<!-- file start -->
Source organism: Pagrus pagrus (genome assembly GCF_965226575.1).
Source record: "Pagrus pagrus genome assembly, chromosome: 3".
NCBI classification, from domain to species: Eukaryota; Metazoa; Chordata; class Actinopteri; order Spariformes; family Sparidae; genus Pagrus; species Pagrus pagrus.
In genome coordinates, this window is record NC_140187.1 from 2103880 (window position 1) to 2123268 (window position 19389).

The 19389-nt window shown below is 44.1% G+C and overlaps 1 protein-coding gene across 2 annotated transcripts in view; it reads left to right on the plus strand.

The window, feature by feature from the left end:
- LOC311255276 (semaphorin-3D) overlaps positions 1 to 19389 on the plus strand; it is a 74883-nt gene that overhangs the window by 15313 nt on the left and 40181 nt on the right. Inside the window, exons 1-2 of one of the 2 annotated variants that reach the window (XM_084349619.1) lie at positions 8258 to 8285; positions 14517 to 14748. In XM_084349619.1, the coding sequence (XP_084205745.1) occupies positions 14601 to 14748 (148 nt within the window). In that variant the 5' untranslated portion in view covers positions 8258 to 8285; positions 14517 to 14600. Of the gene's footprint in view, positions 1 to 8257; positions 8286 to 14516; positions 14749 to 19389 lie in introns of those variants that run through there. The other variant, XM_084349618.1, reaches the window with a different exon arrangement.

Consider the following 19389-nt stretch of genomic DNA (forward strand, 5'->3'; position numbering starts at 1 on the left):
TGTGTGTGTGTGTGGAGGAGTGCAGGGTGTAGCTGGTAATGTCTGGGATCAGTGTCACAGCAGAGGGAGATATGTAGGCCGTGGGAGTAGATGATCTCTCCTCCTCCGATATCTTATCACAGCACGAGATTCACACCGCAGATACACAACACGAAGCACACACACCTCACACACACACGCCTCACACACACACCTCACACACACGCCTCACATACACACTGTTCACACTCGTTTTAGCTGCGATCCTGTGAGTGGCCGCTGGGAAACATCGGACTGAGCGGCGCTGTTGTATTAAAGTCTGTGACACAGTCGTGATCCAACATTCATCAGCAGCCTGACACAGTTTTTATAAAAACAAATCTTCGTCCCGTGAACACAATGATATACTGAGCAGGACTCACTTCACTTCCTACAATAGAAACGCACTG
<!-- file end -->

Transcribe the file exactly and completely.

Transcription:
Source organism: Pagrus pagrus (genome assembly GCF_965226575.1).
Source record: "Pagrus pagrus genome assembly, chromosome: 3".
NCBI classification, from domain to species: Eukaryota; Metazoa; Chordata; class Actinopteri; order Spariformes; family Sparidae; genus Pagrus; species Pagrus pagrus.
In genome coordinates, this window is record NC_140187.1 from 2103880 (window position 1) to 2123268 (window position 19389).

The 19389-nt window shown below is 44.1% G+C and overlaps 1 protein-coding gene across 2 annotated transcripts in view; it reads left to right on the plus strand.

The window, feature by feature from the left end:
- LOC311255276 (semaphorin-3D) overlaps positions 1 to 19389 on the plus strand; it is a 74883-nt gene that overhangs the window by 15313 nt on the left and 40181 nt on the right. Inside the window, exons 1-2 of one of the 2 annotated variants that reach the window (XM_084349619.1) lie at positions 8258 to 8285; positions 14517 to 14748. In XM_084349619.1, the coding sequence (XP_084205745.1) occupies positions 14601 to 14748 (148 nt within the window). In that variant the 5' untranslated portion in view covers positions 8258 to 8285; positions 14517 to 14600. Of the gene's footprint in view, positions 1 to 8257; positions 8286 to 14516; positions 14749 to 19389 lie in introns of those variants that run through there. The other variant, XM_084349618.1, reaches the window with a different exon arrangement.

Consider the following 19389-nt stretch of genomic DNA (forward strand, 5'->3'; position numbering starts at 1 on the left):
TGTGTGTGTGTGTGGAGGAGTGCAGGGTGTAGCTGGTAATGTCTGGGATCAGTGTCACAGCAGAGGGAGATATGTAGGCCGTGGGAGTAGATGATCTCTCCTCCTCCGATATCTTATCACAGCACGAGATTCACACCGCAGATACACAACACGAAGCACACACACCTCACACACACACGCCTCACACACACACCTCACACACACGCCTCACATACACACTGTTCACACTCGTTTTAGCTGCGATCCTGTGAGTGGCCGCTGGGAAACATCGGACTGAGCGGCGCTGTTGTATTAAAGTCTGTGACACAGTCGTGATCCAACATTCATCAGCAGCCTGACACAGTTTTTATAAAAACAAATCTTCGTCCCGTGAACACAATGATATACTGAGCAGGACTCACTTCACTTCCTACAATAGAAACGCACTG